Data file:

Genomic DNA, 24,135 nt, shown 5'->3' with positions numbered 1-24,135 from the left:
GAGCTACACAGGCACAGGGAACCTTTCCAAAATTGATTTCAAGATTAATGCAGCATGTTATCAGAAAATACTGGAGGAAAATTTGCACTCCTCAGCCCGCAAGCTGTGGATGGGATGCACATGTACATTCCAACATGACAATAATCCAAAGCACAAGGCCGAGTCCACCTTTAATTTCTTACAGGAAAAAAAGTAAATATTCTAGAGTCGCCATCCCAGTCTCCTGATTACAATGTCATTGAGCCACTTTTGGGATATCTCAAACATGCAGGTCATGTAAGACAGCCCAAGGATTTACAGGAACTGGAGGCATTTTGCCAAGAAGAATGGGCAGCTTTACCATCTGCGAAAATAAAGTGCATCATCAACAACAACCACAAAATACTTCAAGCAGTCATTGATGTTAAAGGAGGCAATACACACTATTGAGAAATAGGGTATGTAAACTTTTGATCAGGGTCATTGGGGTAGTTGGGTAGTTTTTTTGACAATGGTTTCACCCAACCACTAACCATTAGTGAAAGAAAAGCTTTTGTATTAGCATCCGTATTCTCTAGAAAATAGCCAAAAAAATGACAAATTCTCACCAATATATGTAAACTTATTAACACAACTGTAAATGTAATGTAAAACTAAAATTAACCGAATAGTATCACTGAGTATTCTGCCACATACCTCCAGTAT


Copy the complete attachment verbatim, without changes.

Genomic DNA, 24,135 nt, shown 5'->3' with positions numbered 1-24,135 from the left:
GAGCTACACAGGCACAGGGAACCTTTCCAAAATTGATTTCAAGATTAATGCAGCATGTTATCAGAAAATACTGGAGGAAAATTTGCACTCCTCAGCCCGCAAGCTGTGGATGGGATGCACATGTACATTCCAACATGACAATAATCCAAAGCACAAGGCCGAGTCCACCTTTAATTTCTTACAGGAAAAAAAGTAAATATTCTAGAGTCGCCATCCCAGTCTCCTGATTACAATGTCATTGAGCCACTTTTGGGATATCTCAAACATGCAGGTCATGTAAGACAGCCCAAGGATTTACAGGAACTGGAGGCATTTTGCCAAGAAGAATGGGCAGCTTTACCATCTGCGAAAATAAAGTGCATCATCAACAACAACCACAAAATACTTCAAGCAGTCATTGATGTTAAAGGAGGCAATACACACTATTGAGAAATAGGGTATGTAAACTTTTGATCAGGGTCATTGGGGTAGTTGGGTAGTTTTTTTGACAATGGTTTCACCCAACCACTAACCATTAGTGAAAGAAAAGCTTTTGTATTAGCATCCGTATTCTCTAGAAAATAGCCAAAAAAATGACAAATTCTCACCAATATATGTAAACTTATTAACACAACTGTAAATGTAATGTAAAACTAAAATTAACCGAATAGTATCACTGAGTATTCTGCCACATACCTCCAGTAT